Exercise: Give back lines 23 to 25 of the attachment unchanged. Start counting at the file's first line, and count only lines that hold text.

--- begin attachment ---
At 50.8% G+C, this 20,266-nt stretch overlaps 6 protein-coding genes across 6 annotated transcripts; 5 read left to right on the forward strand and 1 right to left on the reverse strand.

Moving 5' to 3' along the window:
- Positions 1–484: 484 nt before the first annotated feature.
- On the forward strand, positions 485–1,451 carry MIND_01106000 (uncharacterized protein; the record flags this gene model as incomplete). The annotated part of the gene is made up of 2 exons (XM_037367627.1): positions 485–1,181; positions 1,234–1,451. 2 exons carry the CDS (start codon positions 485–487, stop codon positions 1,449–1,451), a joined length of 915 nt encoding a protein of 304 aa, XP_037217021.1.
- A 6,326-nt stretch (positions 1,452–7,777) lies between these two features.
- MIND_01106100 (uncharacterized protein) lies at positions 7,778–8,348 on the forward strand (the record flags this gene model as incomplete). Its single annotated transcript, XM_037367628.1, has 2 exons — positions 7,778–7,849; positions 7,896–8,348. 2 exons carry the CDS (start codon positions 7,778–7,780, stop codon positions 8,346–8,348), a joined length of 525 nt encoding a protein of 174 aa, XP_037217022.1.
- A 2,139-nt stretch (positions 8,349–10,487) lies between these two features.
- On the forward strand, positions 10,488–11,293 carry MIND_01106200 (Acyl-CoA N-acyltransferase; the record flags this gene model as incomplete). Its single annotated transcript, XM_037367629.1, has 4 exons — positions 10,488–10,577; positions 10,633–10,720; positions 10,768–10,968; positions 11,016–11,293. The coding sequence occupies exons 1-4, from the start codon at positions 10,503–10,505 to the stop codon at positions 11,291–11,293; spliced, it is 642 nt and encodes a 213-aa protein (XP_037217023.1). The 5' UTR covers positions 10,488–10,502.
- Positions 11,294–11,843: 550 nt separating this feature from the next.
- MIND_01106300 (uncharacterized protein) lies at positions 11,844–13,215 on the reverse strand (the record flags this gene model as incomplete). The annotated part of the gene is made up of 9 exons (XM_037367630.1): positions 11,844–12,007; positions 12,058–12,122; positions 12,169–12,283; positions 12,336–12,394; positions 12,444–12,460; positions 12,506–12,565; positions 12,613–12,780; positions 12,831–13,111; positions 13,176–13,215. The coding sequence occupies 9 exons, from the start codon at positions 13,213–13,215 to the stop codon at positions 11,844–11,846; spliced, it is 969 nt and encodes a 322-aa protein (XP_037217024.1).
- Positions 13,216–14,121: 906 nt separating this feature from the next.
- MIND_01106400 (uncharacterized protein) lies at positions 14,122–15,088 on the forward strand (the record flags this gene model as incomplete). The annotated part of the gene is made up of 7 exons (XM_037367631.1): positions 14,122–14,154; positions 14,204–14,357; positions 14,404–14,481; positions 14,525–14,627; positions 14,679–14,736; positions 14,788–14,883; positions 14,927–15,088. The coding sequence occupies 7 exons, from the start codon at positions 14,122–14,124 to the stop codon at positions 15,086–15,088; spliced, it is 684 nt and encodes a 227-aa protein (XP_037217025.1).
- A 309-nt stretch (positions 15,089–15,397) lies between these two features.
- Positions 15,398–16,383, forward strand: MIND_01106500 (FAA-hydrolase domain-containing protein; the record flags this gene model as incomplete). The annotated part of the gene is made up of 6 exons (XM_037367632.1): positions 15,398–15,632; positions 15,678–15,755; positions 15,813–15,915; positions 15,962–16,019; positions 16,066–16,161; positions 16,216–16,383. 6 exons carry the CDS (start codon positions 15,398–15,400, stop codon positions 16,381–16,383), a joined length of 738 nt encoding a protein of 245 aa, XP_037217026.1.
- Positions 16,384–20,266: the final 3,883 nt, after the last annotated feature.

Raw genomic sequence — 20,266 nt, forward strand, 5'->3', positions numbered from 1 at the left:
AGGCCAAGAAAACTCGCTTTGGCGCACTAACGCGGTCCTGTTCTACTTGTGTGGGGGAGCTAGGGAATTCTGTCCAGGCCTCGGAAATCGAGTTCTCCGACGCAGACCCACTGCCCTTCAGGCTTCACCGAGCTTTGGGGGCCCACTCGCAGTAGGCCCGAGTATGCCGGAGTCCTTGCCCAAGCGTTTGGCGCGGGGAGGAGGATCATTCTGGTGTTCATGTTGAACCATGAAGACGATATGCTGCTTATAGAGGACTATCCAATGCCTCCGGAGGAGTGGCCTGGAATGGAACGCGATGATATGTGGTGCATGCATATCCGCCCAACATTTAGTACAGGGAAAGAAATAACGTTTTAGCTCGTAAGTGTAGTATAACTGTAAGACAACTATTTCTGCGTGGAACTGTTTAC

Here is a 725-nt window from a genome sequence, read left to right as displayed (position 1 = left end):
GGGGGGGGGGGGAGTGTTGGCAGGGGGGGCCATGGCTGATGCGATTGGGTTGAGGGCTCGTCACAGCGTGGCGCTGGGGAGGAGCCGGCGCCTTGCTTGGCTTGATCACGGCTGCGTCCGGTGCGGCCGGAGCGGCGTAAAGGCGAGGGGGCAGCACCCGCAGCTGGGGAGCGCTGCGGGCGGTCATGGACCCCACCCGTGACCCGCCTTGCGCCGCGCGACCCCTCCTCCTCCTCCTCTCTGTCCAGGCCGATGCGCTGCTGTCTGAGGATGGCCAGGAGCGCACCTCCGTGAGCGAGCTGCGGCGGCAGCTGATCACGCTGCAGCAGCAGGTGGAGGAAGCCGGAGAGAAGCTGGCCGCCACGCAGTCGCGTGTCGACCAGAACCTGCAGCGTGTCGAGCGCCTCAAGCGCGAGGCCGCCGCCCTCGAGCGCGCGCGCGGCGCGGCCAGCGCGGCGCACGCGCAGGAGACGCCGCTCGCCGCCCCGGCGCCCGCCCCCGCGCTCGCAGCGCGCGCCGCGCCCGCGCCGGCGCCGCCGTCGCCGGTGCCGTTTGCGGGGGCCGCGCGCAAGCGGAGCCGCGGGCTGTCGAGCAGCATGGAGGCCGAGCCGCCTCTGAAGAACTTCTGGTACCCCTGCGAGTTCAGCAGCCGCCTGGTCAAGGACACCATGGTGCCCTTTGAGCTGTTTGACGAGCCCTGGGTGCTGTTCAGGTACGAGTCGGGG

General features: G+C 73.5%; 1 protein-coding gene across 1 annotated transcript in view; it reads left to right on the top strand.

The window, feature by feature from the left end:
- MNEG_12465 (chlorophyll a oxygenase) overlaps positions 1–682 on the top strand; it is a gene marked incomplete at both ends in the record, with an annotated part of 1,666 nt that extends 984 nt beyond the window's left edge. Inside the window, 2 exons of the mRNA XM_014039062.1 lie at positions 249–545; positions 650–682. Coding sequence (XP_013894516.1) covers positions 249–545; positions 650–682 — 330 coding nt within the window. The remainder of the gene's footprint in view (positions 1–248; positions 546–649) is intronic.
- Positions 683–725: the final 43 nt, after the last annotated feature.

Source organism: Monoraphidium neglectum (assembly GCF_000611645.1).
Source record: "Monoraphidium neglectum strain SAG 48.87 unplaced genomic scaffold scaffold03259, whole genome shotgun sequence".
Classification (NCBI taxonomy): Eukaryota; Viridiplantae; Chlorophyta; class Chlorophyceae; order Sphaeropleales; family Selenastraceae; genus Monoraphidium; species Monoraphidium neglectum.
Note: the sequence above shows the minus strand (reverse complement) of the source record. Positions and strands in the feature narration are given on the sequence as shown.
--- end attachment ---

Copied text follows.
- Positions 683–725: the final 43 nt, after the last annotated feature.

Source organism: Monoraphidium neglectum (assembly GCF_000611645.1).
Source record: "Monoraphidium neglectum strain SAG 48.87 unplaced genomic scaffold scaffold03259, whole genome shotgun sequence".